History of the Peloponnesian War

Thucydides

Thucydides. The Peloponnesian War. London, J. M. Dent; New York, E. P. Dutton. 1910.

Only consider what a blunder you would commit in doing as Cleon recommends.

As things are at present, in all the cities the people is your friend, and either does not revolt with the oligarchy, or, if forced to do so, becomes at once the enemy of the insurgents; so that in the war with the hostile city you have the masses on your side.

But if you butcher the people of Mitylene, who had nothing to do with the revolt, and who, as soon as they got arms, of their own motion surrendered the town, first you will commit the crime of killing your benefactors; and next you will play directly into the hands of the higher classes, who when they induce their cities to rise, will immediately have the people on their side, through your having announced in advance the same punishment for those who are guilty and for those who are not.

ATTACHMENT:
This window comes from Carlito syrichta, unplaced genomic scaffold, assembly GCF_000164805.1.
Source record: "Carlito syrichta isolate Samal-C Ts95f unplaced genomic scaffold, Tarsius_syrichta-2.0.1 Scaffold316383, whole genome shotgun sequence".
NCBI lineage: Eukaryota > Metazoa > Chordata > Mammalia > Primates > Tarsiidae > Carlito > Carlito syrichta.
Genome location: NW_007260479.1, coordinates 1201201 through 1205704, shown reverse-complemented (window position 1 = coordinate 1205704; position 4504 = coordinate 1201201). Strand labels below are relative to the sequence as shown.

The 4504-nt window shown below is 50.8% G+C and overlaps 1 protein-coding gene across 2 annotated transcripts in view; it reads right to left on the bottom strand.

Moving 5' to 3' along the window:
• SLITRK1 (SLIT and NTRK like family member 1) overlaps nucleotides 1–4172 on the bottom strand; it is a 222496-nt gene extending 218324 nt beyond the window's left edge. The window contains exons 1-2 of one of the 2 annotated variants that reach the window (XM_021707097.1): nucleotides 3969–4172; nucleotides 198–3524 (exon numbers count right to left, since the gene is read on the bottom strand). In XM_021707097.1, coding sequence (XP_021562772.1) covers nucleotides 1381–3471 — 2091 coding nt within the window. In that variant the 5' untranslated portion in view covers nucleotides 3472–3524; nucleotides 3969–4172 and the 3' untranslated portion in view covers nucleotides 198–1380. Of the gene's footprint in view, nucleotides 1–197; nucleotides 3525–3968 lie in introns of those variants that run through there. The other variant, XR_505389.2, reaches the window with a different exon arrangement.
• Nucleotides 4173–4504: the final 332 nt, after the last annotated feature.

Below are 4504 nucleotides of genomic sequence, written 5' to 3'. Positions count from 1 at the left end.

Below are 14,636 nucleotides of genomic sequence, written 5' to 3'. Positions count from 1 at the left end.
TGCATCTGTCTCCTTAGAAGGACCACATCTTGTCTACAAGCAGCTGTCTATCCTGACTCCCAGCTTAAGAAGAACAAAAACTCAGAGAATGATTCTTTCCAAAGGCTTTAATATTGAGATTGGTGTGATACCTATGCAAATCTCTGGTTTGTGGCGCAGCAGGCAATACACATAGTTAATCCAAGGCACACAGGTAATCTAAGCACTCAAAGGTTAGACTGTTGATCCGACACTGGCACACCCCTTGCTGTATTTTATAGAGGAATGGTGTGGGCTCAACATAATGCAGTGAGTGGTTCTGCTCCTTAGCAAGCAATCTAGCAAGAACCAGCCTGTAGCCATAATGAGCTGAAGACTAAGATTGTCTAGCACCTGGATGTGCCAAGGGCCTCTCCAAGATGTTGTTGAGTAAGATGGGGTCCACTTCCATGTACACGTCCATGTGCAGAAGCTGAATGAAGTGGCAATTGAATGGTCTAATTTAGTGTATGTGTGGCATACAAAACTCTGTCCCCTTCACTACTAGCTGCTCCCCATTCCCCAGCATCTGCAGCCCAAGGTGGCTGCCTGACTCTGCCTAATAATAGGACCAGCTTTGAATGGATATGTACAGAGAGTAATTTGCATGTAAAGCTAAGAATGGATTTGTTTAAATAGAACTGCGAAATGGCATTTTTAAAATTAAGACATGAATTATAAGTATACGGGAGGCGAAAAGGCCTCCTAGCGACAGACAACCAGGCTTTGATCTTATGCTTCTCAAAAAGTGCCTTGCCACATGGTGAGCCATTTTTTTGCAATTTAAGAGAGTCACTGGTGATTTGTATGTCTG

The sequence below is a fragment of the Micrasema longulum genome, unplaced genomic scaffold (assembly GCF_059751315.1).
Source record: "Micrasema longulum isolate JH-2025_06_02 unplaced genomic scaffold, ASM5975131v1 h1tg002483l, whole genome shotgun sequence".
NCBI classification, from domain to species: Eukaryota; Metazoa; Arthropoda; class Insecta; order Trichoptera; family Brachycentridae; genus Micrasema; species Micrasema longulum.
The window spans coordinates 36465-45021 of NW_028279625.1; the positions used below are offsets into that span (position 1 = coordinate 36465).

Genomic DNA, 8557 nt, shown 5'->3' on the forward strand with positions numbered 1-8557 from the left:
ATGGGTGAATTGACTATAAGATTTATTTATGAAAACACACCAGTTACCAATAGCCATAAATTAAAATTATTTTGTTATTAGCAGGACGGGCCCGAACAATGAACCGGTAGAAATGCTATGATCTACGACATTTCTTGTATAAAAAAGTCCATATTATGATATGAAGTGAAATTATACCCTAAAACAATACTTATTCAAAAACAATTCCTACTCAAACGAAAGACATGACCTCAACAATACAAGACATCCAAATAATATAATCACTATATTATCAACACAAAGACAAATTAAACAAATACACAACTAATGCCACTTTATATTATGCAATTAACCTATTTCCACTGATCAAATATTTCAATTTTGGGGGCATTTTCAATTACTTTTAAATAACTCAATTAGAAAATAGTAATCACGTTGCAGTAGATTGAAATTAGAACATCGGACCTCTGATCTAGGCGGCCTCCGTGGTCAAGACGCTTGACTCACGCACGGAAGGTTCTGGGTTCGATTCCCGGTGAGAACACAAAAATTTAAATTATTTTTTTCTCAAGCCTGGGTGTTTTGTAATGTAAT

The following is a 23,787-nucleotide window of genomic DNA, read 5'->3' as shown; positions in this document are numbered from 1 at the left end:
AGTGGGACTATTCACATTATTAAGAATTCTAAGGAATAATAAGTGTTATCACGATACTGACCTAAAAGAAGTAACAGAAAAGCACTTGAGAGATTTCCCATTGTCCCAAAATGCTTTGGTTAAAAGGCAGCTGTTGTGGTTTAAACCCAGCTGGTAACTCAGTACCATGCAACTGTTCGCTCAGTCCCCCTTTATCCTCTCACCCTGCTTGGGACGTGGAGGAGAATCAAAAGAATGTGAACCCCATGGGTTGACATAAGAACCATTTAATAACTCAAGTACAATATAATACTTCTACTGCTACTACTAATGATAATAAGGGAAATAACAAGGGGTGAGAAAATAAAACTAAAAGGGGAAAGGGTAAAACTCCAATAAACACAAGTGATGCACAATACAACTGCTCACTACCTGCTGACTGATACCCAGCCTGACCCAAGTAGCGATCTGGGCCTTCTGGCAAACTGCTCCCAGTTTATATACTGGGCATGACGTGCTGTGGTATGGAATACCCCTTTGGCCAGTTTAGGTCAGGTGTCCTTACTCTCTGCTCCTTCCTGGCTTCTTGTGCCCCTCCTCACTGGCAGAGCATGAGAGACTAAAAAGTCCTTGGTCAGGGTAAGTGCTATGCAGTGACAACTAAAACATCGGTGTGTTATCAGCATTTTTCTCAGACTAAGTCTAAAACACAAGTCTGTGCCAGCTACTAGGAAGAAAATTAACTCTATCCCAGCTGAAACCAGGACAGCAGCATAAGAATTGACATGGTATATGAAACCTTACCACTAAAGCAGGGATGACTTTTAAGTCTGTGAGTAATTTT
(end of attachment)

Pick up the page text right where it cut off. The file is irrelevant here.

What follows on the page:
On the contrary, even if they were guilty, you ought to seem not to notice it, in order to avoid alienating the only class still friendly to us.

In short, I consider it far more useful for the preservation of our empire voluntarily to put up with injustice, than to put to death, however justly, those whom it is our interest to keep alive.

As for Cleon's idea that in punishment the claims of justice and expediency can both be satisfied, facts do not confirm the possibility of such a combination.